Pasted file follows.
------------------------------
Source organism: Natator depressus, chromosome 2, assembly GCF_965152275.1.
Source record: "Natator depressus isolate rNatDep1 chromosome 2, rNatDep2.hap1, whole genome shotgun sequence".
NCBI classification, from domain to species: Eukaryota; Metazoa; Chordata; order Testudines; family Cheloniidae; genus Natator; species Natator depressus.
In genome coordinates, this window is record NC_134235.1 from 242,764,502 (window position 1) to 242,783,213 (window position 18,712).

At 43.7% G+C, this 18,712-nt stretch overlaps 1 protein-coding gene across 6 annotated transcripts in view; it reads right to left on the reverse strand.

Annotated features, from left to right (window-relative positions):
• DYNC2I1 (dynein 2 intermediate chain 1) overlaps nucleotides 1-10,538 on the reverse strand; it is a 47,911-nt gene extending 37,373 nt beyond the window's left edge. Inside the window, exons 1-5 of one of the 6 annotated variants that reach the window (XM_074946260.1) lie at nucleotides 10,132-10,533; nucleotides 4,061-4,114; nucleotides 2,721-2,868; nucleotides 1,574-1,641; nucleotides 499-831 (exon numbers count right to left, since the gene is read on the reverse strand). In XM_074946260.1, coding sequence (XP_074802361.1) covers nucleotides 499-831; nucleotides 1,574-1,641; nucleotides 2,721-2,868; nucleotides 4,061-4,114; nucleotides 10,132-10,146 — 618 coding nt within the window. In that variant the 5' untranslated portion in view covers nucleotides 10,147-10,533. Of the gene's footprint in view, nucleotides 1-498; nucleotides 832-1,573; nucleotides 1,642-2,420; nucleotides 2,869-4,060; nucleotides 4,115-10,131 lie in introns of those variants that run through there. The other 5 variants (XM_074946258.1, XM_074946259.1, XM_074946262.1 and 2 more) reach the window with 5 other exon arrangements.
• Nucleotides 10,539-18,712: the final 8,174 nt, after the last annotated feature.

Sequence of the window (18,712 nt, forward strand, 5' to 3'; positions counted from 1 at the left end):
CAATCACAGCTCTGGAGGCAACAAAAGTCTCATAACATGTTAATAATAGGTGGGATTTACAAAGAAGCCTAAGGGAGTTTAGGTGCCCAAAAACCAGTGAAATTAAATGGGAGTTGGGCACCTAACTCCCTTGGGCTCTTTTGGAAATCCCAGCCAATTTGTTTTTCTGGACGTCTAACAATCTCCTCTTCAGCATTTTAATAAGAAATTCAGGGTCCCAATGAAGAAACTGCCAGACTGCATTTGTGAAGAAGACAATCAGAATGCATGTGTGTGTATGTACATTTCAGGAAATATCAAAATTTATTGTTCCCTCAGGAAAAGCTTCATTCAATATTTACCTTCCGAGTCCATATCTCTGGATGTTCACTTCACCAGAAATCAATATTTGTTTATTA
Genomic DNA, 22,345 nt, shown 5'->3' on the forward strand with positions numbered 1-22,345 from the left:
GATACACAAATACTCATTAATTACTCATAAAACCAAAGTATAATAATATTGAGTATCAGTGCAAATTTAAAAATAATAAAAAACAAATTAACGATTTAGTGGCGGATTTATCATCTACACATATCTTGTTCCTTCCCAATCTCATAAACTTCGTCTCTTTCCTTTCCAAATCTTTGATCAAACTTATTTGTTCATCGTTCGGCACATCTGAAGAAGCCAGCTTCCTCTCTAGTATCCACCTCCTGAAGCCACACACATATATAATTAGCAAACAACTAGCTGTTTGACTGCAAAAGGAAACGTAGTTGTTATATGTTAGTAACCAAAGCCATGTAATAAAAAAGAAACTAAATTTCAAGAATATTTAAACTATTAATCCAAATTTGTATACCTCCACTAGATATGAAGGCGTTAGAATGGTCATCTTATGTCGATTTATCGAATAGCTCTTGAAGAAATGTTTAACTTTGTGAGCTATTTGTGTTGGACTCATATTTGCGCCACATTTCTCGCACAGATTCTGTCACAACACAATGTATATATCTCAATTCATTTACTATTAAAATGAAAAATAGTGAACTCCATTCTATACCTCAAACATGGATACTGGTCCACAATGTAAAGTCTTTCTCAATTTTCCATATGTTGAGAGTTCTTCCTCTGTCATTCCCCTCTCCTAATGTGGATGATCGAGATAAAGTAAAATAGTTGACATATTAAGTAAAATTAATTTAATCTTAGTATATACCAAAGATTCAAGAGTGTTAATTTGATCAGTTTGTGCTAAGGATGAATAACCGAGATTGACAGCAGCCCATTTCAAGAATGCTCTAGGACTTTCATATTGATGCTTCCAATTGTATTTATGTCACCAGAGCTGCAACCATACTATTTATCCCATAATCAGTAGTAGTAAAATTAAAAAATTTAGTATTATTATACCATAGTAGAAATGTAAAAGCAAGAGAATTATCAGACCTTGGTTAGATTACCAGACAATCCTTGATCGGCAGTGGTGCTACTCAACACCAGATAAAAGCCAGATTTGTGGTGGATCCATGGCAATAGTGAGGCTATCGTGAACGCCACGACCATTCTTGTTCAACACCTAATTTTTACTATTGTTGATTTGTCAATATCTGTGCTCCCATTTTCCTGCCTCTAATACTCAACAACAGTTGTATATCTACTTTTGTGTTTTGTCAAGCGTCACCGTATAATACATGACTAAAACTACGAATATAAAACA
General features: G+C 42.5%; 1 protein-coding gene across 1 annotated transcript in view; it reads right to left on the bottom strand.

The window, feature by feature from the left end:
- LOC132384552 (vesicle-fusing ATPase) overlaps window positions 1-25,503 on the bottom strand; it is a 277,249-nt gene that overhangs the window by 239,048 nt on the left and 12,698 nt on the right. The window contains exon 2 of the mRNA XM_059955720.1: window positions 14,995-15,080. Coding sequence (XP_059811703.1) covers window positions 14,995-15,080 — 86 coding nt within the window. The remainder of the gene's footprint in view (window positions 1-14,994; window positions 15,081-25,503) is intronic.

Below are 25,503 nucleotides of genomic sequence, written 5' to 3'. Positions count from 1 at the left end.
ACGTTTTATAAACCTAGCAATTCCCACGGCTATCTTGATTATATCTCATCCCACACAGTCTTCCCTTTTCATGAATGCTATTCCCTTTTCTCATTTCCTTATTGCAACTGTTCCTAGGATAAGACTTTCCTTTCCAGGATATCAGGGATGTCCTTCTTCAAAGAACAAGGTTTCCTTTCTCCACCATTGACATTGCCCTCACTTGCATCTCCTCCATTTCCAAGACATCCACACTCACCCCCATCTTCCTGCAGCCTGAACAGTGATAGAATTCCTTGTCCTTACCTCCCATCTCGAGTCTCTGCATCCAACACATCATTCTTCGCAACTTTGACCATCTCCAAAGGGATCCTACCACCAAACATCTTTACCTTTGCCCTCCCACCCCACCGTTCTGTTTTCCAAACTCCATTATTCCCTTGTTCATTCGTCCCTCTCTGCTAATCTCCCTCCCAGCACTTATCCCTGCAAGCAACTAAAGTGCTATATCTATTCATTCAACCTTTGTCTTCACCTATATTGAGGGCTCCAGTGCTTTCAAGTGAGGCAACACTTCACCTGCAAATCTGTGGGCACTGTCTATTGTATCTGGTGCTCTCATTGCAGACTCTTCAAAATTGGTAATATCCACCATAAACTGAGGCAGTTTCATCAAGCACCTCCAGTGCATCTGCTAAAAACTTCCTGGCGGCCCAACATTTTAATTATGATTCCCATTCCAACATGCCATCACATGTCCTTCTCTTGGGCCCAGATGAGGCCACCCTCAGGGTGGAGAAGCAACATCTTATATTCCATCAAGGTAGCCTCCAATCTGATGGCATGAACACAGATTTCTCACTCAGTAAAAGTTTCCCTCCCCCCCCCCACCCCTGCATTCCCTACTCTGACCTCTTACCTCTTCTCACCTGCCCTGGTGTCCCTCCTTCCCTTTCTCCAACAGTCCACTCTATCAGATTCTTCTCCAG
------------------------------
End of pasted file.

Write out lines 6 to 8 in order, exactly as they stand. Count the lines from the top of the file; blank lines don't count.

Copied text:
Annotated features, from left to right (window-relative positions):
• DYNC2I1 (dynein 2 intermediate chain 1) overlaps nucleotides 1-10,538 on the reverse strand; it is a 47,911-nt gene extending 37,373 nt beyond the window's left edge. Inside the window, exons 1-5 of one of the 6 annotated variants that reach the window (XM_074946260.1) lie at nucleotides 10,132-10,533; nucleotides 4,061-4,114; nucleotides 2,721-2,868; nucleotides 1,574-1,641; nucleotides 499-831 (exon numbers count right to left, since the gene is read on the reverse strand). In XM_074946260.1, coding sequence (XP_074802361.1) covers nucleotides 499-831; nucleotides 1,574-1,641; nucleotides 2,721-2,868; nucleotides 4,061-4,114; nucleotides 10,132-10,146 — 618 coding nt within the window. In that variant the 5' untranslated portion in view covers nucleotides 10,147-10,533. Of the gene's footprint in view, nucleotides 1-498; nucleotides 832-1,573; nucleotides 1,642-2,420; nucleotides 2,869-4,060; nucleotides 4,115-10,131 lie in introns of those variants that run through there. The other 5 variants (XM_074946258.1, XM_074946259.1, XM_074946262.1 and 2 more) reach the window with 5 other exon arrangements.
• Nucleotides 10,539-18,712: the final 8,174 nt, after the last annotated feature.